"The total impervious cover of the site should minimize impact on the receiving aquatic environment. Consideration should be given to reducing impervious cover through reduction in building footprint and paved areas and use of on-site infiltration."
The guideline applies to Institutional properties that are increasing impervious surfaces — those that do not absorb water — by 250 m2 or more.
- See the Stormwater Development Permit.
Low Impact Development
Low Impact Development (LID) is an environmentally friendly approach to land development (or re-development). Choosing this approach softens the impact that stormwater has in urban areas.
- Manage runoff as close to its source as possible.
- Think of rainwater as a resource, not a waste product.
- Promote the natural movement of water within an ecosystem or watershed.
You can apply LID to new development, re-development, or when retrofitting existing sites.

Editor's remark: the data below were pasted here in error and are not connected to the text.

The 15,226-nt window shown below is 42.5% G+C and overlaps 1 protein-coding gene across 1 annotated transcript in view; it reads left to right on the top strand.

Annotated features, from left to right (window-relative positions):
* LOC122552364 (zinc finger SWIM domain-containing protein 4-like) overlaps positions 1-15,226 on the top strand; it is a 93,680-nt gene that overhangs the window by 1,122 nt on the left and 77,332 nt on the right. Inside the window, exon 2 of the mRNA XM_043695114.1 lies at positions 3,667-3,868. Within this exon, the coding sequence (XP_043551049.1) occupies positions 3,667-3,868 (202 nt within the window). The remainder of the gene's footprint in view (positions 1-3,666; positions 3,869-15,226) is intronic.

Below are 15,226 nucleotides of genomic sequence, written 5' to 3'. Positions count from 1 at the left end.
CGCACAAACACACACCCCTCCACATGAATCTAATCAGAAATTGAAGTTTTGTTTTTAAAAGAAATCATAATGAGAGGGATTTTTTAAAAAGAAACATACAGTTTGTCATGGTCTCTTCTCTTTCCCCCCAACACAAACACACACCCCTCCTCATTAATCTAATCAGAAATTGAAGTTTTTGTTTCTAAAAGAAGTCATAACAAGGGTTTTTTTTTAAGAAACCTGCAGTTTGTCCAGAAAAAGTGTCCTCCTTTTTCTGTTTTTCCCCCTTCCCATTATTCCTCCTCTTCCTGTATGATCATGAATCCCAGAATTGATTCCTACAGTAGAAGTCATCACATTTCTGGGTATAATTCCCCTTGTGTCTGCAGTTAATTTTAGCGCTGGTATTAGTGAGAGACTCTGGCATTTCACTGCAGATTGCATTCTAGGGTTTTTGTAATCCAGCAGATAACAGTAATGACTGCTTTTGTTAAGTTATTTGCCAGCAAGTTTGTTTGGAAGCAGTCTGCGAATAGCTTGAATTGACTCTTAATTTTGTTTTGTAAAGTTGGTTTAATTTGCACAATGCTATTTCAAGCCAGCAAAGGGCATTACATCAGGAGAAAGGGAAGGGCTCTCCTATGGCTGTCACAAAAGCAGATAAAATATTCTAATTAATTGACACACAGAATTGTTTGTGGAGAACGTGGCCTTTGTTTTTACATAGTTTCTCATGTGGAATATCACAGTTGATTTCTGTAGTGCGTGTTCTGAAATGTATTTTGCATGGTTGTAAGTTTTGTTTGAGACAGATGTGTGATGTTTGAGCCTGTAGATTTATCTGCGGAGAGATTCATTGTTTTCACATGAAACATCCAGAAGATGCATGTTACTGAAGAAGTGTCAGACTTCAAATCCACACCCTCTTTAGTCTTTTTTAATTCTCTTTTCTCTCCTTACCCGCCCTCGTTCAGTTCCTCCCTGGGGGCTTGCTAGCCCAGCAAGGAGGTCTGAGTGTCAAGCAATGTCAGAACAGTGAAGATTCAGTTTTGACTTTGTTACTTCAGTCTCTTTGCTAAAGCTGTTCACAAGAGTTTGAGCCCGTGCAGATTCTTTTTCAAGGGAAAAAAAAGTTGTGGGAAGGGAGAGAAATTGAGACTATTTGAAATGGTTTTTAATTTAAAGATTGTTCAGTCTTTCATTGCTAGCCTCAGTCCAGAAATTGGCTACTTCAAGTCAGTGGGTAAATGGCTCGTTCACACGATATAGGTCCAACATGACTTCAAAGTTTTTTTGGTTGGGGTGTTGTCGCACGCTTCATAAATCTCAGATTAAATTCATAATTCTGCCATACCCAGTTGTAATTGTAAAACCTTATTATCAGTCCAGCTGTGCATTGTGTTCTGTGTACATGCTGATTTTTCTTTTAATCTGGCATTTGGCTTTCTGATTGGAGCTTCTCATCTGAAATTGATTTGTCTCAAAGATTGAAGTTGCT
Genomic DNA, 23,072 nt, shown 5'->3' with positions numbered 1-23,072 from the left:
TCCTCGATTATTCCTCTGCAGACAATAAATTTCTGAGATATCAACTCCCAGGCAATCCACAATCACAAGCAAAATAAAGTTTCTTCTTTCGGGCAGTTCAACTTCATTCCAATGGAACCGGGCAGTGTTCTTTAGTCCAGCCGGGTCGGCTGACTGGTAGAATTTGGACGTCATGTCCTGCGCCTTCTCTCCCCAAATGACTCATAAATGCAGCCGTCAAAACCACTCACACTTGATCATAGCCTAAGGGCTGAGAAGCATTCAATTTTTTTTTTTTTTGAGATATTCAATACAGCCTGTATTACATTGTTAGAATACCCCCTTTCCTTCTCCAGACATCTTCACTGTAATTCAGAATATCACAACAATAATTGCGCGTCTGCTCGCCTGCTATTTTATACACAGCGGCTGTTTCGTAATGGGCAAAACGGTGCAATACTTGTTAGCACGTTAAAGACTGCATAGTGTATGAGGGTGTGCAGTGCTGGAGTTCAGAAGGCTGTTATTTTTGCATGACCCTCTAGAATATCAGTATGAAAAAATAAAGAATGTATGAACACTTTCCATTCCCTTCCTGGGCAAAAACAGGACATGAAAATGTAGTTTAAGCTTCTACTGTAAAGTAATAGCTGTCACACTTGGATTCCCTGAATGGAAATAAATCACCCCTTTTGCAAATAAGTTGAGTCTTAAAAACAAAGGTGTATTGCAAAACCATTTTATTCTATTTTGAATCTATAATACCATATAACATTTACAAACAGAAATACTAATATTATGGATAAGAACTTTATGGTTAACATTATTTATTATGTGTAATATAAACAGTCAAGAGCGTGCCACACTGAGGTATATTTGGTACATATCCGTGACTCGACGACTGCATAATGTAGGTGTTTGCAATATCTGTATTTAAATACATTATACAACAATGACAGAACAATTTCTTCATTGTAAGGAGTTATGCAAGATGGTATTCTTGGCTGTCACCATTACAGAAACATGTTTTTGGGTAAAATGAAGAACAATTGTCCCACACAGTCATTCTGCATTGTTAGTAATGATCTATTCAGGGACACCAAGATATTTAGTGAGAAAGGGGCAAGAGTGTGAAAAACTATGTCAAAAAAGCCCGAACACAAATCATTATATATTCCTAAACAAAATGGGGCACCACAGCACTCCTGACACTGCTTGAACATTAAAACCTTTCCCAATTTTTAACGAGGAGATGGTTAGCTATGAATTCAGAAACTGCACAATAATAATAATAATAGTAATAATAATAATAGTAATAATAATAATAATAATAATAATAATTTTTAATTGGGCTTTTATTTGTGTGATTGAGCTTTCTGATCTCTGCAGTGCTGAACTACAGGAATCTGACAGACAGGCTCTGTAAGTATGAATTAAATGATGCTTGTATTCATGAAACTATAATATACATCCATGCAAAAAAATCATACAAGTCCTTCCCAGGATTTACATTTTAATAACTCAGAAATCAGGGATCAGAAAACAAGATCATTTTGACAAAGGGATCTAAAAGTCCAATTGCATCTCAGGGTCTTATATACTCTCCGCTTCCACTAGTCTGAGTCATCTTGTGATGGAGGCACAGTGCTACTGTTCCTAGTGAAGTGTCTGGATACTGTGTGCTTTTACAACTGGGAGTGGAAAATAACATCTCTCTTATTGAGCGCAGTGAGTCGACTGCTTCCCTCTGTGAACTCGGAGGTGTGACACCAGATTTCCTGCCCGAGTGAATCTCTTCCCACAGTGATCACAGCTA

How LID Works
In technical terms it is referred to as maintaining the pre-development hydrologic regime. Among the other benefits of LID are the protection of natural systems such as wetlands, streams and forest corridors. This is done by preserving as much open space as possible through layout of streets and lots specifically to minimize the amount of land that is disturbed.
- Protect areas that naturally catch water — wetlands, streams and forest corridors.
- Disturb as little land as possible when laying out streets and lots.
- Reduce building footprints.
- Cluster developments;
- Reduce parking lot stall size where you can.
Having More Open Space Helps
- More space holds more water.
- Less stormwater leaves your development.
- You lower your stormwater management costs.
- There is more area for people to gather and play.
The stormwater techniques or Best Management Practices (BMPs) that are used employ the principle that rainwater is a resource, not a waste product and promote the natural movement of water within an ecosystem or watershed.
Some of these BMPs include rain gardens, green roofs, permeable paving and vegetated swales. Please see Stormwater Best Management Practices (below) for more details.
Best Management Practices
Stormwater Best Management Practices (BMPs) are practices that are designed to: